How do all those famous players get such good intonation? I've played some very well set-up guitars but never one with perfect intonation.


They have guitar techs who sit around all day making sure their guitars are as perfect as possible. Plus I doubt their intonation is perfect.
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#19
Quote by nebiru
They have guitar techs who sit around all day making sure their guitars are as perfect as possible. Plus I doubt their intonation is perfect.


I'm my own guitar tech that sits around all day

And I heard that since the guitar is not a tempered instrument it is impossible to have perfect intonation without the help of something like the BFTS or the true temperment fret system.
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#20
It's impossible to have perfect intonation on straight frets. Steve Vai uses "wave-fret" on some of his experimental JEMs.
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#21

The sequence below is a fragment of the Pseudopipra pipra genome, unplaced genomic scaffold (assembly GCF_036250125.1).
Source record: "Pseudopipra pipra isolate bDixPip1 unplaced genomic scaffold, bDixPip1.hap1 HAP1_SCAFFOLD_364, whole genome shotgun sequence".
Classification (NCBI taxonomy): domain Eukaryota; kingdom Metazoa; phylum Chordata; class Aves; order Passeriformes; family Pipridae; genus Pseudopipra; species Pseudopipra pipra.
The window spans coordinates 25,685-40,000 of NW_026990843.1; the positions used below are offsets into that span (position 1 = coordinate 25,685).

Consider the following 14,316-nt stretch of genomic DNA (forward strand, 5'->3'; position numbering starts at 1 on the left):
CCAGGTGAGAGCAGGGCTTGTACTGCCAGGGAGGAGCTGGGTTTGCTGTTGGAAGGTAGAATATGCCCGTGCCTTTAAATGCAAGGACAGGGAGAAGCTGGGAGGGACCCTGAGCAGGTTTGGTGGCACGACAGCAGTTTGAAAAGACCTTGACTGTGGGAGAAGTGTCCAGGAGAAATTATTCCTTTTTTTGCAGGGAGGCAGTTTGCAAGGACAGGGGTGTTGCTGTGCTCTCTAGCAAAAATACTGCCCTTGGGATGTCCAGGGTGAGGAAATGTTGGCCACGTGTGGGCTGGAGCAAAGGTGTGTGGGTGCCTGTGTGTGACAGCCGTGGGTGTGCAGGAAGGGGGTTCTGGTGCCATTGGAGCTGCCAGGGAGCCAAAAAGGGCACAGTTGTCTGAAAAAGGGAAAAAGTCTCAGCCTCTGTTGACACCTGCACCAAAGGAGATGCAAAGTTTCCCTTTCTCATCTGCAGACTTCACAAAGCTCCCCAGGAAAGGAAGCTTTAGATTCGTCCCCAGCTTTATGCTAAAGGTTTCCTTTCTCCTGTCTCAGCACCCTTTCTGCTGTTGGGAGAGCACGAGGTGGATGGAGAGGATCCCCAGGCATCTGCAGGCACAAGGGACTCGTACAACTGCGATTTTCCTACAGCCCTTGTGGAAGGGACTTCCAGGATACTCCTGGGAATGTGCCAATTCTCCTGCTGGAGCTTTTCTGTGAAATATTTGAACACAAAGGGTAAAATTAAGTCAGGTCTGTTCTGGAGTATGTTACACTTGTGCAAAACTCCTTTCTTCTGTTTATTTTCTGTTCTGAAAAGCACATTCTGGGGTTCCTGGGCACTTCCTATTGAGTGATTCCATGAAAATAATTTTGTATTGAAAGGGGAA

Quote by SQHero
It's impossible to have perfect intonation on straight frets. Steve Vai uses "wave-fret" on some of his experimental JEMs.


Yeah, those are the "zig zag" frets I mentioned earlier. I didn't know what they are called.
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#22
One thing to think about is how many people will actually notice/care. Of course you will, and that's of the utmost importance, but if nobody else will give it a second glance then it may not be worth the headache. The Buzz Feiten and Earvana systems have been around for a while but most guitarists simply don't care enough to demand them on a more widespread basis.